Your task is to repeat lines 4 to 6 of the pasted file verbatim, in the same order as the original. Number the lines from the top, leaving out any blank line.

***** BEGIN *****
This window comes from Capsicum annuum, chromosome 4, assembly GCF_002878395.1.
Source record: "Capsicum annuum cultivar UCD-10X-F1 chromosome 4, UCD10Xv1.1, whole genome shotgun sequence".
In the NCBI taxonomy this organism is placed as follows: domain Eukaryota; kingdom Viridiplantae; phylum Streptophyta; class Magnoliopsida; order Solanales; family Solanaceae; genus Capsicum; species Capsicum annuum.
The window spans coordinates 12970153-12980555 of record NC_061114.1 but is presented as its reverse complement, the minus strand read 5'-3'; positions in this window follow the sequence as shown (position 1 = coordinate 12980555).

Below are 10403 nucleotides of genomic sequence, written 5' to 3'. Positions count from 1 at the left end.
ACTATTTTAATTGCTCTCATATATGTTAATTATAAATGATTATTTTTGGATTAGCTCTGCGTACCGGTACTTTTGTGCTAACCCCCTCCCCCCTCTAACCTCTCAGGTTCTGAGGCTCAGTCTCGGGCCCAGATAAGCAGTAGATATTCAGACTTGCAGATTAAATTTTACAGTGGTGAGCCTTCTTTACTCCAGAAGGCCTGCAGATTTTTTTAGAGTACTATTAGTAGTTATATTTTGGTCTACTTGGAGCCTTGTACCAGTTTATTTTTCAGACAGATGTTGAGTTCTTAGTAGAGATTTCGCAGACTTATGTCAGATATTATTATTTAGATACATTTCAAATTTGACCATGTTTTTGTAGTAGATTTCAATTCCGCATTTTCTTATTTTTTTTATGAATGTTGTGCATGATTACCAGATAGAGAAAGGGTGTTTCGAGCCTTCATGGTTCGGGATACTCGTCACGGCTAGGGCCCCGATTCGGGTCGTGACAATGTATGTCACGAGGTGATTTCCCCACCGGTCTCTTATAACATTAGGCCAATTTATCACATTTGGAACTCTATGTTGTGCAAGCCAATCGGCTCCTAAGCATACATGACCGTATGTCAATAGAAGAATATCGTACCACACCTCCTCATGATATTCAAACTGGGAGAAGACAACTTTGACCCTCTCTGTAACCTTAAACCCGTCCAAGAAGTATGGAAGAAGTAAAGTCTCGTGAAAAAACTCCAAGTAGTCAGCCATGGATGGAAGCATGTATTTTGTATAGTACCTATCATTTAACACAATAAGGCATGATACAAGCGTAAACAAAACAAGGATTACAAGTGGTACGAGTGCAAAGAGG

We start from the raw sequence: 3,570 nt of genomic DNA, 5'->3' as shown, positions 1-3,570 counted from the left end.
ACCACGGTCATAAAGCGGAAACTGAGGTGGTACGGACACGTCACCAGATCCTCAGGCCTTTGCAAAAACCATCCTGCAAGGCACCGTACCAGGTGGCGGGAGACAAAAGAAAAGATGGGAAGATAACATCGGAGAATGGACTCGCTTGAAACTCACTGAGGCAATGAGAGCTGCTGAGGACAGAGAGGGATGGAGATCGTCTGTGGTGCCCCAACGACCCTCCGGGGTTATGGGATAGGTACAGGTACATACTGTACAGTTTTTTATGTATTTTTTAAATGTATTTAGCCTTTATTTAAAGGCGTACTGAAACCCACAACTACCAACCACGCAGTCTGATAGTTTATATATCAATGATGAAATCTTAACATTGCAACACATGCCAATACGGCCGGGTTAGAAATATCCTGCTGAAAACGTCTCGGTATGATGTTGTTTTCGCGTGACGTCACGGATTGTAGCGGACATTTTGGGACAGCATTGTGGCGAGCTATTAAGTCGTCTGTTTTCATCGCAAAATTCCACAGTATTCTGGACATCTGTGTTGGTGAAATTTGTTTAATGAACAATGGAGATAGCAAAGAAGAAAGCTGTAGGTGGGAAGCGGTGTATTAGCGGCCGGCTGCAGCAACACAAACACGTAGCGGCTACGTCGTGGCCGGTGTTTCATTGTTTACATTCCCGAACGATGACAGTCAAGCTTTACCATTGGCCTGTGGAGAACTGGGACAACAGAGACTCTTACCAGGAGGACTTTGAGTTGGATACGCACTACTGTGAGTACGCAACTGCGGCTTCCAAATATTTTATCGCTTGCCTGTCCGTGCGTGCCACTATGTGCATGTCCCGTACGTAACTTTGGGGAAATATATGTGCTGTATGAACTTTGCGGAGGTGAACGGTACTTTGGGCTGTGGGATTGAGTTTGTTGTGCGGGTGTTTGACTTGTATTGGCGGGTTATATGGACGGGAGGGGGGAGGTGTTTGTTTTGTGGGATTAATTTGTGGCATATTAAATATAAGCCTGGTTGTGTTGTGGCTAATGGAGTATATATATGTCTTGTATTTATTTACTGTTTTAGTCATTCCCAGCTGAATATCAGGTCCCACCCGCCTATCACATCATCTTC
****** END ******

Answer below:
The window spans coordinates 12970153-12980555 of record NC_061114.1 but is presented as its reverse complement, the minus strand read 5'-3'; positions in this window follow the sequence as shown (position 1 = coordinate 12980555).

Below are 10403 nucleotides of genomic sequence, written 5' to 3'. Positions count from 1 at the left end.
ACTATTTTAATTGCTCTCATATATGTTAATTATAAATGATTATTTTTGGATTAGCTCTGCGTACCGGTACTTTTGTGCTAACCCCCTCCCCCCTCTAACCTCTCAGGTTCTGAGGCTCAGTCTCGGGCCCAGATAAGCAGTAGATATTCAGACTTGCAGATTAAATTTTACAGTGGTGAGCCTTCTTTACTCCAGAAGGCCTGCAGATTTTTTTAGAGTACTATTAGTAGTTATATTTTGGTCTACTTGGAGCCTTGTACCAGTTTATTTTTCAGACAGATGTTGAGTTCTTAGTAGAGATTTCGCAGACTTATGTCAGATATTATTATTTAGATACATTTCAAATTTGACCATGTTTTTGTAGTAGATTTCAATTCCGCATTTTCTTATTTTTTTTATGAATGTTGTGCATGATTACCAGATAGAGAAAGGGTGTTTCGAGCCTTCATGGTTCGGGATACTCGTCACGGCTAGGGCCCCGATTCGGGTCGTGACAATGTATGTCACGAGGTGATTTCCCCACCGGTCTCTTATAACATTAGGCCAATTTATCACATTTGGAACTCTATGTTGTGCAAGCCAATCGGCTCCTAAGCATACATGACCGTATGTCAATAGAAGAATATCGTACCACACCTCCTCATGATATTCAAACTGGGAGAAGACAACTTTGACCCTCTCTGTAACCTTAAACCCGTCCAAGAAGTATGGAAGAAGTAAAGTCTCGTGAAAAAACTCCAAGTAGTCAGCCATGGATGGAAGCATGTATTTTGTATAGTACCTATCATTTAACACAATAAGGCATGATACAAGCGTAAACAAAACAAGGATTACAAGTGGTACGAGTGCAAAGAGG